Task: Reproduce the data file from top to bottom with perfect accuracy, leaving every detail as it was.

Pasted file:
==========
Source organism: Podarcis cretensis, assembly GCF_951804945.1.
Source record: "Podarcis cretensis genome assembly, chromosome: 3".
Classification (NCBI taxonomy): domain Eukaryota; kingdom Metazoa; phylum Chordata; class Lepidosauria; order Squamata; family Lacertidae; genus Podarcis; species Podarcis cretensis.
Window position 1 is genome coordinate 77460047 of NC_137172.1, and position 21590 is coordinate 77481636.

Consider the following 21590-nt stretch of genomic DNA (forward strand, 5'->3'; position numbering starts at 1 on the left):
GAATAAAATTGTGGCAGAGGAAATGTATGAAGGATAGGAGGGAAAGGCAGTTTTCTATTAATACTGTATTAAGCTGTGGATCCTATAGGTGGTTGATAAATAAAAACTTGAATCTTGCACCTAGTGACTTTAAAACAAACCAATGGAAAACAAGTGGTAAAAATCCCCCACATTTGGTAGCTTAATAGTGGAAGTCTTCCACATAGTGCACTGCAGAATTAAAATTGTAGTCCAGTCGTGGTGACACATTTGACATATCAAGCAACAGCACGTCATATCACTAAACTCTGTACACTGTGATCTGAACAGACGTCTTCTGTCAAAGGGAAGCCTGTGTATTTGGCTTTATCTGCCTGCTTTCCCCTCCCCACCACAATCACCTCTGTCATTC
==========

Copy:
Source organism: Podarcis cretensis, assembly GCF_951804945.1.
Source record: "Podarcis cretensis genome assembly, chromosome: 3".
Classification (NCBI taxonomy): domain Eukaryota; kingdom Metazoa; phylum Chordata; class Lepidosauria; order Squamata; family Lacertidae; genus Podarcis; species Podarcis cretensis.
Window position 1 is genome coordinate 77460047 of NC_137172.1, and position 21590 is coordinate 77481636.

Consider the following 21590-nt stretch of genomic DNA (forward strand, 5'->3'; position numbering starts at 1 on the left):
GAATAAAATTGTGGCAGAGGAAATGTATGAAGGATAGGAGGGAAAGGCAGTTTTCTATTAATACTGTATTAAGCTGTGGATCCTATAGGTGGTTGATAAATAAAAACTTGAATCTTGCACCTAGTGACTTTAAAACAAACCAATGGAAAACAAGTGGTAAAAATCCCCCACATTTGGTAGCTTAATAGTGGAAGTCTTCCACATAGTGCACTGCAGAATTAAAATTGTAGTCCAGTCGTGGTGACACATTTGACATATCAAGCAACAGCACGTCATATCACTAAACTCTGTACACTGTGATCTGAACAGACGTCTTCTGTCAAAGGGAAGCCTGTGTATTTGGCTTTATCTGCCTGCTTTCCCCTCCCCACCACAATCACCTCTGTCATTC